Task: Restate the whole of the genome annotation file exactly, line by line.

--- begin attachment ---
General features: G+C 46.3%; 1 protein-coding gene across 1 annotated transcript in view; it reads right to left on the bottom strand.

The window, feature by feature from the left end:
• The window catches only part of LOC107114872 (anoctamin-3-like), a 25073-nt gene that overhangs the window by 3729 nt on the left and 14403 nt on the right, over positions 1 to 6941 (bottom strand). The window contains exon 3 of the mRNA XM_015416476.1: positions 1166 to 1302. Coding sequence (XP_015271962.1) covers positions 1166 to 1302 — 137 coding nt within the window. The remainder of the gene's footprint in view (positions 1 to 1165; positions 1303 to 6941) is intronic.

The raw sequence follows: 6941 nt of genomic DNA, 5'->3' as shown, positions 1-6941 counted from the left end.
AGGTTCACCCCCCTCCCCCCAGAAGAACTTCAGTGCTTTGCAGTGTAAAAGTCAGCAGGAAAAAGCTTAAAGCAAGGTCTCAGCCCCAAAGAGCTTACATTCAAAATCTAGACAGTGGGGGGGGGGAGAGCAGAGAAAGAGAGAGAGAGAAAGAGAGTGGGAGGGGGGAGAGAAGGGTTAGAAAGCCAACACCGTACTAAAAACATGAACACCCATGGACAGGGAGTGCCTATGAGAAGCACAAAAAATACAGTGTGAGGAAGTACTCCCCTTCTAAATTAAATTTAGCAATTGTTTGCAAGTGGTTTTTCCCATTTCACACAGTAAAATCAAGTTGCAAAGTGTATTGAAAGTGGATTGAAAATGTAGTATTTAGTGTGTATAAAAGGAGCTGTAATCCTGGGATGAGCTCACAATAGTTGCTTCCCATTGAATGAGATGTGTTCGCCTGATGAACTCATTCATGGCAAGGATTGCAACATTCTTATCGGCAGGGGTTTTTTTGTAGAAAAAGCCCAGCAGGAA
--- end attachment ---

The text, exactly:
General features: G+C 46.3%; 1 protein-coding gene across 1 annotated transcript in view; it reads right to left on the bottom strand.

The window, feature by feature from the left end:
• The window catches only part of LOC107114872 (anoctamin-3-like), a 25073-nt gene that overhangs the window by 3729 nt on the left and 14403 nt on the right, over positions 1 to 6941 (bottom strand). The window contains exon 3 of the mRNA XM_015416476.1: positions 1166 to 1302. Coding sequence (XP_015271962.1) covers positions 1166 to 1302 — 137 coding nt within the window. The remainder of the gene's footprint in view (positions 1 to 1165; positions 1303 to 6941) is intronic.

The raw sequence follows: 6941 nt of genomic DNA, 5'->3' as shown, positions 1-6941 counted from the left end.
AGGTTCACCCCCCTCCCCCCAGAAGAACTTCAGTGCTTTGCAGTGTAAAAGTCAGCAGGAAAAAGCTTAAAGCAAGGTCTCAGCCCCAAAGAGCTTACATTCAAAATCTAGACAGTGGGGGGGGGGAGAGCAGAGAAAGAGAGAGAGAGAAAGAGAGTGGGAGGGGGGAGAGAAGGGTTAGAAAGCCAACACCGTACTAAAAACATGAACACCCATGGACAGGGAGTGCCTATGAGAAGCACAAAAAATACAGTGTGAGGAAGTACTCCCCTTCTAAATTAAATTTAGCAATTGTTTGCAAGTGGTTTTTCCCATTTCACACAGTAAAATCAAGTTGCAAAGTGTATTGAAAGTGGATTGAAAATGTAGTATTTAGTGTGTATAAAAGGAGCTGTAATCCTGGGATGAGCTCACAATAGTTGCTTCCCATTGAATGAGATGTGTTCGCCTGATGAACTCATTCATGGCAAGGATTGCAACATTCTTATCGGCAGGGGTTTTTTTGTAGAAAAAGCCCAGCAGGAA